Edwin Black / San Francisco Chronicle – 2007-01-09 00:22:06
(January 7, 2007) — James D. Mooney thrust his arm diagonally, watching its reflection in his hotel suite mirror. Not quite right. He tried once again. Still not right. Was it too stiff? Too slanted? Should his palm stretch perpendicular to the ceiling; should his arm bend at a severe angle? Or should the entire limb extend straight from shoulder to fingertips? Should his sieg heil project enthusiasm or declare obedience? Never mind, it was afternoon. Time to go see Hitler.
Just the day before, May 1, 1934, under a brilliant, cloudless sky, Mooney, president of the General Motors Overseas Corp., climbed into his automobile and drove toward Tempelhof Field at the outskirts of Berlin to attend yet another hypnotic Nazi extravaganza. This one was the annual May Day festival.
Tempelhof Field was a sprawling, oblong-shaped airfield. But for May Day, the immense site was converted into parade grounds. Security was more than tense, it was paranoid. All cars entering the area were meticulously inspected for anti-Hitler pamphlets or other contraband. But not Mooney’s. The Führer’s office had sent over a special windshield tag that granted the General Motors’ chief carte blanche to any area of Tempelhof. Mooney would be Hitler’s special guest.
As Mooney arrived at the airfield, about 3:30 in the afternoon, the spectacle dazzled him. Sweeping swastika banners stretching 33 feet wide and soaring 150 feet into the air fluttered from 43-ton steel towers. Each tower was anchored in 13 feet of concrete to resist the winds as steadfastly as the Third Reich resisted all efforts to moderate its program of rearmament and oppression.
Thousands of other Nazi flags fluttered across the grounds as dense column after column of Nazis, marching shoulder to shoulder in syncopation, flowed into rigid formation. Each of the 13 parade columns boasted 30,000 to 90,000 storm troopers, army divisions, citizen brigades and blond-blue Hitler Youth enrollees. Finally, after four hours, the tightly packed assemblage totaled about 2 million marchers and attendees.
Hitler eventually arrived in an open-air automobile that cruised up and down the field amid the sea of devotees. Accompanied by cadres of SS guards, Hitler was ushered to the stage, stopping first to pat the head of a smiling boy. This would be yet another grandiose spectacle of führer-worship so emblematic of the Nazi regime.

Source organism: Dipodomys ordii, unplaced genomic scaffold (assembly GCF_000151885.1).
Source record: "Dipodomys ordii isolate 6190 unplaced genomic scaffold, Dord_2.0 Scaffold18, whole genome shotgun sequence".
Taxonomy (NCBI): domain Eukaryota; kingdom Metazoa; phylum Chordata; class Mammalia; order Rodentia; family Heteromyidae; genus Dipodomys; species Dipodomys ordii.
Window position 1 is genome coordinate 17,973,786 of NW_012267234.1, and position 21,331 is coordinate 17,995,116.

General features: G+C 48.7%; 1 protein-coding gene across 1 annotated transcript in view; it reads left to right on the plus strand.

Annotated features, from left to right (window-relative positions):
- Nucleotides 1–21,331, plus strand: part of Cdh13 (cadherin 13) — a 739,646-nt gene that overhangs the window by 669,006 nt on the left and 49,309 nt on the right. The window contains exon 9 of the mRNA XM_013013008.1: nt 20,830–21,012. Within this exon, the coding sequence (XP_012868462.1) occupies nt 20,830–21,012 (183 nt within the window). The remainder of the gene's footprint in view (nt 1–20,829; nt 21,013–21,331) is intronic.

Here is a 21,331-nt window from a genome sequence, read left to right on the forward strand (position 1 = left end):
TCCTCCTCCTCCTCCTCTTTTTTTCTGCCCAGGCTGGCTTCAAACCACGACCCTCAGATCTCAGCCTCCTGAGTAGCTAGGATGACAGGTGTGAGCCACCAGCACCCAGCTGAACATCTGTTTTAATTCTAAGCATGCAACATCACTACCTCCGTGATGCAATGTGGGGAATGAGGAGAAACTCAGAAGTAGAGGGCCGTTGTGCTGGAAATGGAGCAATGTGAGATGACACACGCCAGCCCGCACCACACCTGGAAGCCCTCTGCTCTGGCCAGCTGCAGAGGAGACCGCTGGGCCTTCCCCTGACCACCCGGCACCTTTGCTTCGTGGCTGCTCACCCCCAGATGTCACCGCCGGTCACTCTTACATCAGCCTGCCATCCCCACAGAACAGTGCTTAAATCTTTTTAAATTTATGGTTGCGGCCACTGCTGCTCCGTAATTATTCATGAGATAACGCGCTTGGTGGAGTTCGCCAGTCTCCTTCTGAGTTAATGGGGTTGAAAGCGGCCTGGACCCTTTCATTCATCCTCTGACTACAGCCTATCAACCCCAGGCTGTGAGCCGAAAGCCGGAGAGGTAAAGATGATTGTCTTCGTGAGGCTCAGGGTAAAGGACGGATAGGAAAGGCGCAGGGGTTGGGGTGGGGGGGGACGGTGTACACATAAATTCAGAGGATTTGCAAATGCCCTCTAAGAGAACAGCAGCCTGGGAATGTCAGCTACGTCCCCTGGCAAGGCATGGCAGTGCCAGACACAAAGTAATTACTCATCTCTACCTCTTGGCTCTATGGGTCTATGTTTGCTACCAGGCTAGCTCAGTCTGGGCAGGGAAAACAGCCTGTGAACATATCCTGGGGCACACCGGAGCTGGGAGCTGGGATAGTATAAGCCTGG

When ready, Hitler launched into one of his enthralling speeches, made all the more mesmerizing by 142 loudspeakers sprinkled throughout the grounds. As the Führer demanded hard work and discipline, and enunciated his vision of National Socialist destiny, the crisp sound of his voice traveled across an audience so vast that it took a moment or two for his words to reach the perimeter of the throng. Hence, the thunderous applause that greeted Hitler’s remarks arrived sequentially, creating an aural effect of continuous, overlapping waves of adulation.
Reveling in the Führer
General Motors World, the company house organ, covered the May Day event glowingly in a several-page cover story, stressing Hitler’s boundless affinity for children. “By nine, the streets were full of people waiting to see Herr Hitler go meet the children,” the publication reported.
The next day, May 2, 1934, after practicing his sieg heil in front of a mirror, Mooney and two other senior executives from General Motors and its German division, Adam Opel A.G., went to meet Hitler in his Chancellery office. Waiting with Hitler would be Nazi Party stalwart Joachim von Ribbentrop, who would later become foreign minister, and Reich economic adviser Wilhelm Keppler.
As Mooney traversed the long approach to Hitler’s desk, he began to pump his arm in a stern-faced sieg heil. But the Führer surprised him by getting up from his desk and meeting Mooney halfway, not with a salute but a businesslike handshake.
This was, after all, a meeting about business — one of many contacts between the Nazis and GM officials that are spotlighted in thousands of pages of little-known and restricted Nazi-era and New Deal-era documents.
This documentation and other evidence reveals that GM and Opel were eager, willing and indispensable cogs in the Third Reich’s rearmament juggernaut, a rearmament that, as many feared during the 1930s, would enable Hitler to conquer Europe and destroy millions of lives.
Hitler knew that the biggest auto and truck manufacturer in Germany was not Daimler or any other German carmaker. The biggest automotive manufacturer in Germany — indeed in all of Europe — was General Motors, which since 1929 had owned and operated the longtime German company Opel. GM’s Opel, infused with millions in GM cash and assembly-line know-how, produced about 40 percent of the vehicles in Germany and about 65 percent of its exports. Indeed, Opel dominated Germany’s auto industry.